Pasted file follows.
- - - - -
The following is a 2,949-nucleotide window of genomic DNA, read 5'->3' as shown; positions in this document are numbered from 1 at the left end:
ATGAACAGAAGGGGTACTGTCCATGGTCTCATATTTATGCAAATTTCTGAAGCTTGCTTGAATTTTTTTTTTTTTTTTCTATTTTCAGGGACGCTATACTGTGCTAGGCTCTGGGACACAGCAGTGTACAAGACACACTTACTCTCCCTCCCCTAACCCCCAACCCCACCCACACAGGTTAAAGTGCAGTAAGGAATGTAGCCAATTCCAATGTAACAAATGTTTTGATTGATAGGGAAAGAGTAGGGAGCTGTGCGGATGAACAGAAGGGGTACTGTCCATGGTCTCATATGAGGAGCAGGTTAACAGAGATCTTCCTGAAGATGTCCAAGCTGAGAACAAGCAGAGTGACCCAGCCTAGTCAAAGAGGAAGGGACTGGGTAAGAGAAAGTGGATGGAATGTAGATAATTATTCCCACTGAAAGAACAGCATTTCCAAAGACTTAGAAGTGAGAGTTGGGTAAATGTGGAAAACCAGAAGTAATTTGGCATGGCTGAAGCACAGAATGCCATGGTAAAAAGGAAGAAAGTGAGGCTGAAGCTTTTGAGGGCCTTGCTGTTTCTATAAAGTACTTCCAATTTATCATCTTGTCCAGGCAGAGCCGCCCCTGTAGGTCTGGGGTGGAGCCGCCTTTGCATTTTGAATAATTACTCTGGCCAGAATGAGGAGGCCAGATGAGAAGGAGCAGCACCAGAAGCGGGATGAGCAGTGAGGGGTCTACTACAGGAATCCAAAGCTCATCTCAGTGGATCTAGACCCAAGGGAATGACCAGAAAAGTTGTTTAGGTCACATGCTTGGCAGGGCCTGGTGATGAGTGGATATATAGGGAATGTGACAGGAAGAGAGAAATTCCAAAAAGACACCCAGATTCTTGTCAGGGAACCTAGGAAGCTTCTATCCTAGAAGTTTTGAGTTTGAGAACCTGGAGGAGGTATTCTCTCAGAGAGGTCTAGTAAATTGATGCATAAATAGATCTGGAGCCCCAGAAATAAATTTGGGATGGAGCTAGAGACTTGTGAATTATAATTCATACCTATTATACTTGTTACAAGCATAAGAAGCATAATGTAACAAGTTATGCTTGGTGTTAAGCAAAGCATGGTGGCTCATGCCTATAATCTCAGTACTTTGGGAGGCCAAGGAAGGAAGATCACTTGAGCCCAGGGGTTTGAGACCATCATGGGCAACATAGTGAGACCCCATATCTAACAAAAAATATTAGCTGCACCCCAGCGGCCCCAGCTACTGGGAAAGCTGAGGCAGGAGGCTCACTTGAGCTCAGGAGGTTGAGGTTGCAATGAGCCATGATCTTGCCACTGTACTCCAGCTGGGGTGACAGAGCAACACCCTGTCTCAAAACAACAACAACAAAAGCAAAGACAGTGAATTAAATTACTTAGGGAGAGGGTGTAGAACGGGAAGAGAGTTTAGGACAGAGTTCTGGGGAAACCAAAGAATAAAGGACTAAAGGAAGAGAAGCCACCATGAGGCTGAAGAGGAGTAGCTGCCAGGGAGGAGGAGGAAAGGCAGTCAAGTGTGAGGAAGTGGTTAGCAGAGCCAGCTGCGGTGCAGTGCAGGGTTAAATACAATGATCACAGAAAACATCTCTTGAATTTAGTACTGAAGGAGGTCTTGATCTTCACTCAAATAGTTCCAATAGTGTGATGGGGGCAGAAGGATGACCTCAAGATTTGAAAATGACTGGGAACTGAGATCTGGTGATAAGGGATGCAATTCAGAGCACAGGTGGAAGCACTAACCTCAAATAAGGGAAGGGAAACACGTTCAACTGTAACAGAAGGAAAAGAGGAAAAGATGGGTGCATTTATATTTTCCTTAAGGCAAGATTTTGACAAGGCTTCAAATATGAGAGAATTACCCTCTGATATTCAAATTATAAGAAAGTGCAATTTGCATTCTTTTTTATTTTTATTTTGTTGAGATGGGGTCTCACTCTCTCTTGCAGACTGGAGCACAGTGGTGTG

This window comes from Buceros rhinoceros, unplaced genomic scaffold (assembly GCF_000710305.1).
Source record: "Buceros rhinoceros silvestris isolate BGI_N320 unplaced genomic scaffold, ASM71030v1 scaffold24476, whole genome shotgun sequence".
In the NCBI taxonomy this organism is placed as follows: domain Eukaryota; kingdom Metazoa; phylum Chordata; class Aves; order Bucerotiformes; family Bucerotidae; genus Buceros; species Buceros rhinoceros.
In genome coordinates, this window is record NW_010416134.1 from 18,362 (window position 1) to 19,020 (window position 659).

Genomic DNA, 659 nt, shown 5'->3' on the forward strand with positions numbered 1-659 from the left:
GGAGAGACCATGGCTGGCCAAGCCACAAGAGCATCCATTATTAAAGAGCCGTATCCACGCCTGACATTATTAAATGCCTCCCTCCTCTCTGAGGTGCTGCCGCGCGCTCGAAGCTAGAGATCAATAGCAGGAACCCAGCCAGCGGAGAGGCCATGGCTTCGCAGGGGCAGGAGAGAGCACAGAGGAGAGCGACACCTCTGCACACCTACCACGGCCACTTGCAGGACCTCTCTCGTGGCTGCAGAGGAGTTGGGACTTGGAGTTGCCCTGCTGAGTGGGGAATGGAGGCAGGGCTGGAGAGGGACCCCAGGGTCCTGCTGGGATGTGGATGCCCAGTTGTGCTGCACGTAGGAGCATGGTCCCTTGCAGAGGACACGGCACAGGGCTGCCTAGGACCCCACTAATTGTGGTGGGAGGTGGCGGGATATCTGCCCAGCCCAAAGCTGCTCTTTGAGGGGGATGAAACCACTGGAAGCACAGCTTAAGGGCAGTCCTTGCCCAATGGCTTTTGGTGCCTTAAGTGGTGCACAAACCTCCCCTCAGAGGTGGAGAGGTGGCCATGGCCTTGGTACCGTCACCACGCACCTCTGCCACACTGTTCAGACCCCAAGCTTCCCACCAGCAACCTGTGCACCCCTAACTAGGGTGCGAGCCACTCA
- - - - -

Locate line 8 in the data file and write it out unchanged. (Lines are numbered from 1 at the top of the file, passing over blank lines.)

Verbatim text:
GGAGAGACCATGGCTGGCCAAGCCACAAGAGCATCCATTATTAAAGAGCCGTATCCACGCCTGACATTATTAAATGCCTCCCTCCTCTCTGAGGTGCTGCCGCGCGCTCGAAGCTAGAGATCAATAGCAGGAACCCAGCCAGCGGAGAGGCCATGGCTTCGCAGGGGCAGGAGAGAGCACAGAGGAGAGCGACACCTCTGCACACCTACCACGGCCACTTGCAGGACCTCTCTCGTGGCTGCAGAGGAGTTGGGACTTGGAGTTGCCCTGCTGAGTGGGGAATGGAGGCAGGGCTGGAGAGGGACCCCAGGGTCCTGCTGGGATGTGGATGCCCAGTTGTGCTGCACGTAGGAGCATGGTCCCTTGCAGAGGACACGGCACAGGGCTGCCTAGGACCCCACTAATTGTGGTGGGAGGTGGCGGGATATCTGCCCAGCCCAAAGCTGCTCTTTGAGGGGGATGAAACCACTGGAAGCACAGCTTAAGGGCAGTCCTTGCCCAATGGCTTTTGGTGCCTTAAGTGGTGCACAAACCTCCCCTCAGAGGTGGAGAGGTGGCCATGGCCTTGGTACCGTCACCACGCACCTCTGCCACACTGTTCAGACCCCAAGCTTCCCACCAGCAACCTGTGCACCCCTAACTAGGGTGCGAGCCACTCA